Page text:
It might be called EAT! Vancouver, but we’re here for the drinks.
Which is why we were thrilled to discover that the annual foodie festival is returning to Vancouver Nov. 5-10 with more than 37 acclaimed chefs and 18 events, including a luxurious all-new cognac event.
The Sidecar cocktail is a sophisticated, classy concoction, so why is it so often overlooked?
The Sidecar is one of the great Prohibition-era classics, a boozy-but-vibrant three-ingredient cocktail that fulfills our desire for both the depth of brown spirits and the bright acidity of citrus. It should be a rock star among cocktails, yet where Old Fashioneds, tiki drinks and even the horrible Gimlet have made their comebacks, the Sidecar has somehow eluded its just recognition amid the modern cocktail revival.
It’s time for that to change.
The original recipe called for equal amounts of Cognac, orange liqueur and lemon juice, but whether it’s the ingredients that have changed or modern tastes, today we prefer a version that’s heavier on the Cognac. If you can’t afford the real thing, use as good a quality brandy as you can.
Blood oranges are in stores right now, but not for long. They are delicious in any of the traditional sours, especially in this juicy variation on a classic Sidecar.
1.5 oz (45 mL) Cognac or brandy
1 oz (30 mL) Cointreau
0.5 oz (15 mL) lemon juice
1.5 oz (45 mL) blood orange juice
Place all ingredients in a cocktail shaker with ice and shake well. Fine strain into a chilled cocktail coupe. Serves 1.
The classic Champagne cocktail gets inspiration galloping for this year’s competition
Don your fascinators and fedoras, raise your cocktail coupes, and you’re off to the races for the ninth annual Deighton Cup.
“…that the mounds of ices, and the bowls of mint-julep and sherry cobbler they make in these latitudes, are refreshments never to be thought of afterwards, in summer, by those who would preserve contented minds.”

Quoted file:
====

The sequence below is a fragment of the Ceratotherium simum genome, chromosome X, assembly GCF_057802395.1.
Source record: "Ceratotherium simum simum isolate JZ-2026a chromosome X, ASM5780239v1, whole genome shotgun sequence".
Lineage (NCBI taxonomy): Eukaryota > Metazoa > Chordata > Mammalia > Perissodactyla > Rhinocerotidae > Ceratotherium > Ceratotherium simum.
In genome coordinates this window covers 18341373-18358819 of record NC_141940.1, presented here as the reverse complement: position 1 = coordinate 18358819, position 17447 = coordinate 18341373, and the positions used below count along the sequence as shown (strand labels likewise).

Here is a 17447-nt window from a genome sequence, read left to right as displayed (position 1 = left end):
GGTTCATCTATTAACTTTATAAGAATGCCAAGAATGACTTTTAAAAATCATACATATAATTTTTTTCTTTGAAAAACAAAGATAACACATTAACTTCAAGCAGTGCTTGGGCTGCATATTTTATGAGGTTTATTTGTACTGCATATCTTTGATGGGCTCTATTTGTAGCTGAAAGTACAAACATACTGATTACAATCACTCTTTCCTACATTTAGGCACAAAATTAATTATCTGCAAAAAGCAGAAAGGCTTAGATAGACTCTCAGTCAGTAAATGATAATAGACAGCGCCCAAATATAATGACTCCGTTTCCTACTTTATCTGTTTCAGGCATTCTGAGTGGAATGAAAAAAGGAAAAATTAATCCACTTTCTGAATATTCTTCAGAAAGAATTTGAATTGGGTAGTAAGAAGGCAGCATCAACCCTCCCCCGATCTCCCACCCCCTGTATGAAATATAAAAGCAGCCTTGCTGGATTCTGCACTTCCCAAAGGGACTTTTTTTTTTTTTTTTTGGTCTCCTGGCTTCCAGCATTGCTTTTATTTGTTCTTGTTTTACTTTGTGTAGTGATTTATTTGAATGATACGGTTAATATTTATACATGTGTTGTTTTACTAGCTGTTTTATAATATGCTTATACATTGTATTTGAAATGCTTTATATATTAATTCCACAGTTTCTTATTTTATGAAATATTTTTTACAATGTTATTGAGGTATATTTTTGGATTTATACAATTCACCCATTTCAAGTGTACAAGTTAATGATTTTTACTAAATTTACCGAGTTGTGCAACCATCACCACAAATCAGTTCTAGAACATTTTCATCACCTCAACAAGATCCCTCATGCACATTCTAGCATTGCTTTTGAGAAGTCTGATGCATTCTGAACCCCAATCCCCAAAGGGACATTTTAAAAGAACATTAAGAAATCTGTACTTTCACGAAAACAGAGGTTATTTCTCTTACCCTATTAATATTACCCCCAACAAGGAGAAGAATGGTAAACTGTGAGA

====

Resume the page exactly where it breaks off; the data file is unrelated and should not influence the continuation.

—Charles Dickens, while travelling in America (1842)
Every cocktail starts with a base spirit. Every home cocktail bar should do the same. The question is, what spirits do you really need to stock at home? What’s worth spending money on (and what isn’t)? After all, those bright, shiny bottles can be expensive.
Turn the heat on under this cocktail an hour before your guests arrive and your home will be filled with wonderful holiday aromas.
750ml bottle red wine
2 cups freshly squeezed orange juice, pulp removed
0.5 cup granulated sugar
0.5 cup brandy or Cognac
2 tsp whole cloves
3 unpeeled mandarins, washed and cut into quarters
2 apples cored and quartered
1 cup frozen cranberries
4 cinnamon sticks
3 sprigs of rosemary
Add wine, orange juice and sugar into a large pot over medium heat and stir until sugar dissolves. Stud mandarins with cloves and add, along with remaining ingredients, to pot. Cook gently for two hours (take care not to boil off the alcohol). Remove from heat and allow to cool, then strain through a sieve, pressing down to extract the juices from the cranberries and mandarins. Store up to one week in fridge. To serve, heat in a crockpot on low, or in a pan over low heat. Do not boil. Garnish with mandarin segments, apple slices, cinnamon sticks and cranberries. Makes 12, five oz. servings.